You have cancer. It’s aggressive and growing. You want the most current and effective treatment available.
For many cancers, a clinical trial might be just what you need. Marshfield Clinic physicians have access to hundreds of trials, just as any large, university-based research center has. And yet, most people know little about them.
“I’m sure there are individuals in the community who don’t know what we have here in terms of clinical trials,” said Dr. Adedayo Onitilo, a Marshfield Clinic oncologist and service line director for cancer care. “Our comprehensive cancer trials are one way we differentiate ourselves from other institutions. Nobody else can match us. We even sometimes have studies open that are not available elsewhere.”
Trialing tomorrow’s treatments today
Cancer treatment is always evolving, he said, and with it comes new procedures and medications that must be proven to be effective and safe. Cancer care specialists meet regularly, sometimes every one to two weeks, to review all the latest news about trials.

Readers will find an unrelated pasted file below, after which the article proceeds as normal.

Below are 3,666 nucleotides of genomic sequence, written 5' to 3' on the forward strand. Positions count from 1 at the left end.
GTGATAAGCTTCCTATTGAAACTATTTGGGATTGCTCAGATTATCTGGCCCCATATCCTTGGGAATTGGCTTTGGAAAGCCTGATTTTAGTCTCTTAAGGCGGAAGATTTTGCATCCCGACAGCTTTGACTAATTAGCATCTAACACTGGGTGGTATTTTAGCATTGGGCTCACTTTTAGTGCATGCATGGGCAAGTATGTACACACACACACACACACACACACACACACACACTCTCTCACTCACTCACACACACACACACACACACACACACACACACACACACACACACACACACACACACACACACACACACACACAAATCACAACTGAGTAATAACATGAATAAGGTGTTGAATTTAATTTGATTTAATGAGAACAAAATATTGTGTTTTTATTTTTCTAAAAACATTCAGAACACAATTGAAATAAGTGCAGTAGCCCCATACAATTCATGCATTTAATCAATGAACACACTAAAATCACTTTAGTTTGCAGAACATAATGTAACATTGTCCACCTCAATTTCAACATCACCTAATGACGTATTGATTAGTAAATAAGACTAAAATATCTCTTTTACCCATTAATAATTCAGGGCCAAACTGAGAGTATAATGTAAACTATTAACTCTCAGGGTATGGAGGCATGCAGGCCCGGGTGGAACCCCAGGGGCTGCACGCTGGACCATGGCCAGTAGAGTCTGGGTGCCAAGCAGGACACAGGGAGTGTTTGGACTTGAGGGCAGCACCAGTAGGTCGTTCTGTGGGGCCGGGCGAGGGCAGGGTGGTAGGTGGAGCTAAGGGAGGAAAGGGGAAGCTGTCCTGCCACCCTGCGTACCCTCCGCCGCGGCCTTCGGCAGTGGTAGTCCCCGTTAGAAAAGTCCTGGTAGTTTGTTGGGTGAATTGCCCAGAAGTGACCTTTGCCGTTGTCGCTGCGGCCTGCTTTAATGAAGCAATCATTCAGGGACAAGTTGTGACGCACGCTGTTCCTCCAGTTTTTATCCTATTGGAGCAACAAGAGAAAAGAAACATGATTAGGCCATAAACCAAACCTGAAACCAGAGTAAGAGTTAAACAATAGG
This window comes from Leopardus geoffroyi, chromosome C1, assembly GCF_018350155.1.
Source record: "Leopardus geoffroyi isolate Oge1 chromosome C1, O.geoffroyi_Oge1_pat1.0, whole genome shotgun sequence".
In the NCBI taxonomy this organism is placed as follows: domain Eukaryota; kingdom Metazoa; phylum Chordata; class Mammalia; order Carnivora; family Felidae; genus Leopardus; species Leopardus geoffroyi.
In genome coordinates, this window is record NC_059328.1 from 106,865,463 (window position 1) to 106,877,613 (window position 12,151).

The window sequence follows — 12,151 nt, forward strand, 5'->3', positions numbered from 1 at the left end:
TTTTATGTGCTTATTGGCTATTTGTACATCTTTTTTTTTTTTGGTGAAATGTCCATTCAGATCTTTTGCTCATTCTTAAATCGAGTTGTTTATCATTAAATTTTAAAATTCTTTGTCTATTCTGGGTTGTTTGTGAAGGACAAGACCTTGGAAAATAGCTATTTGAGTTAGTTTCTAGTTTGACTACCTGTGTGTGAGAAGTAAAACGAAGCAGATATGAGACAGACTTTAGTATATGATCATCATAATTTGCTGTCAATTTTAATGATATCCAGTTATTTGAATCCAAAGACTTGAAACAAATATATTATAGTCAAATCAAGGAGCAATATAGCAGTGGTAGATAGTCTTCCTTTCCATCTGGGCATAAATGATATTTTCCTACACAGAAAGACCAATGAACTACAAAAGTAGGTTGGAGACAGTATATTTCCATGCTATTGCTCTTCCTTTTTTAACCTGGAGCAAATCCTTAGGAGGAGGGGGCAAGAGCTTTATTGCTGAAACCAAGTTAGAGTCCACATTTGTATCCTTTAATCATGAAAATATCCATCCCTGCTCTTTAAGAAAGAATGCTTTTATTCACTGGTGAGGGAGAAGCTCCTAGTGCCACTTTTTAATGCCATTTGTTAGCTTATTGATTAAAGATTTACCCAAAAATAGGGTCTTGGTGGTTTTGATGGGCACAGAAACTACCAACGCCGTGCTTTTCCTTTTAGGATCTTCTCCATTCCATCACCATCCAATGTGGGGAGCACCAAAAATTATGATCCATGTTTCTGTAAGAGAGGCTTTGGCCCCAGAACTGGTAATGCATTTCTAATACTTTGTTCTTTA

Onitilo said trials usually compare a new drug therapy against a standard, known therapy. Patients are randomly chosen to receive one or the other.
We always hope the new therapy will be better than the standard therapy. The patient will not be getting anything less effective than the standard treatment, but those receiving the new therapy may get a better result. That’s how we are constantly getting better,” he said.
Clinical trials aren’t for everyone
Not all cancer patients can participate in trials. There may not be a trial for a particular type of cancer or the patient may have other complicating factors. But when a trial shows a new drug is right for a patient, it can have amazing results.
“We’ve had patients with cancer so advanced that we had to tell them we had nothing more to offer,” Onitilo said. “But then a trial opens up and patients can have a remarkable response, giving them many more years of life and even curing the cancer in some cases.”
Personalized medicine is the future
Clinical trials are now moving in the direction of molecular treatment, which involves targeting certain cancer patients’ treatments according to their DNA, or genetic code.
That will be the future of oncology for people with advanced cancer, Onitilo said.
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